California’s 2-month-old state budget impasse has blocked, cut or jeopardized nearly $12 billion in payments to community colleges, the courts, education, health care for the poor, college aid, mental health services, and thousands of state workers, according to state Controller John Chiang, who signs the state’s checks.
Chiang said that since July 1, when the 2008-09 fiscal year began, he has made some payments but been unable to make others, reflecting the mosaic of rules that surround California’s budgeting. The state’s spending obligations, although often simplified by political leaders during the heat of budget negotiations, actually is complex. Some spending, such as payments to K-12 education, are required by voter-approved constitutional rules or because of court orders; some are not.
Payments have been threatened to community colleges, so-called categorical programs, lawmakers and elected officials, appointees and other Civil Service-exempt workers, legislative staffers, non-payroll court programs and some welfare programs. State vendors, those who provide services to the state under contract, have had payments interrupted.
The controller, who also is fighting the Schwarzenegger administration over the piece of the governor’s budget that reduces the pay of 180,000 state workers to the federal minimum wage level of $6.55 an hour, released a description of the budget payments, category-by-category, for July, August and September.
Chiang wants the pay-cut case shifted to federal jurisdiction.The administration opposes it and is expected to formally file its position this week with the courts.
“The controller believes that since the (pay cut) issue involves federal law, getting guidance from the federal courts is the most appropriate,” said Chiang spokeswoman Hallye Jordan. The Department of Personnel Administration, which represents the governor’s administration’s on collective bargaining issues, said its position would be detailed later in the court filing.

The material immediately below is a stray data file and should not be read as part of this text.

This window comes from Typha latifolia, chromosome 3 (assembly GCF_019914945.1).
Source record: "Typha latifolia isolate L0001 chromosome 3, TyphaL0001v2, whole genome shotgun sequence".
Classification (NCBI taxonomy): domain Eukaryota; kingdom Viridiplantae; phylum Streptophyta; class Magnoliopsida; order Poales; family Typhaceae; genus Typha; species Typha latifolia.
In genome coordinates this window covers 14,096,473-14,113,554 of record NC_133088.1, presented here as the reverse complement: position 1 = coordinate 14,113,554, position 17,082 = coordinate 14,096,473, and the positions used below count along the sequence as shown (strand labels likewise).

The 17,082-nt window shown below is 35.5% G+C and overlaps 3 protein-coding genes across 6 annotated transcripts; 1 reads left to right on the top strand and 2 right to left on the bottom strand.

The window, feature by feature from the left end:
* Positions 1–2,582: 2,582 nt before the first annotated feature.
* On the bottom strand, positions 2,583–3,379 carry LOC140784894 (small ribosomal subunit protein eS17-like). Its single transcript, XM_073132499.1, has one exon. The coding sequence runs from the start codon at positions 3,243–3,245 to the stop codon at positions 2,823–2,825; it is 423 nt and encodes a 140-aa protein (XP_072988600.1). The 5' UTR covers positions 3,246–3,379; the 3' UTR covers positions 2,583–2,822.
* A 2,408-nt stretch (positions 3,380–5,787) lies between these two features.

By mid-week, the central budget dispute between lawmakers and the governor—how to close a $15.2 billion shortage – remained unresolved, at least in part because the legislative Republicans are rejecting the governor’s plan to raise the sales tax to cover part of the shortage. The stalemate may go beyond the first week of September—if it does, the state will have set a new record for being without a budget. Passage of a budget through the Legislature requires a two-thirds vote, which means there must be bipartisan agreement for a spending plan to win approval.
Chiang said the state has sufficient cash to pay its bills – for the time being.
“Our main argument is that is not necessary (to stop payments). We have sufficient resources to get us through at least to the end of October, which is when the treasury will dip below the $2.5 billion cash cushion. We won’t go to zero, but we will dip below,” Jordan said.
Chiang listed the payments, category-by-category, and totaled up both the allowed and blocked disbursements. During the first two months of the new fiscal year, about $4.3 billion worth of scheduled payments have been blocked. Through the end of Sept. 26, if no budget has been approved, the level of blocked payments will rise to $11.9 billion, he said.
“As currently estimated, my office will be prohibited from making at least $7,666,672,000 in payments in major budget categories during the month of September 2008 if no budget is enacted. This is in addition to at least $3,030,767,000 in payments in major budget categories that our office has been unable to make for the month of August, and at least $1,247,846,000 in payments in major budget categories that our office has been unable to make for the month of July,” he said.
Chiang also said he would continue to write checks for payments for what he defined as “essential services.”
Those include federally-ordered services such as Supplemental Security Income/State Supplementary Payment and In-Home Support Services; debt service and other payments required by the state constitution; payroll for state employees covered by the Federal Fair Labor Standards Act; vendor payments for services provided in the last fiscal year; expenses with ongoing appropriations from the Legislature, including Medi-Cal, CalWORKs, income tax refunds and payments on claims for unclaimed property.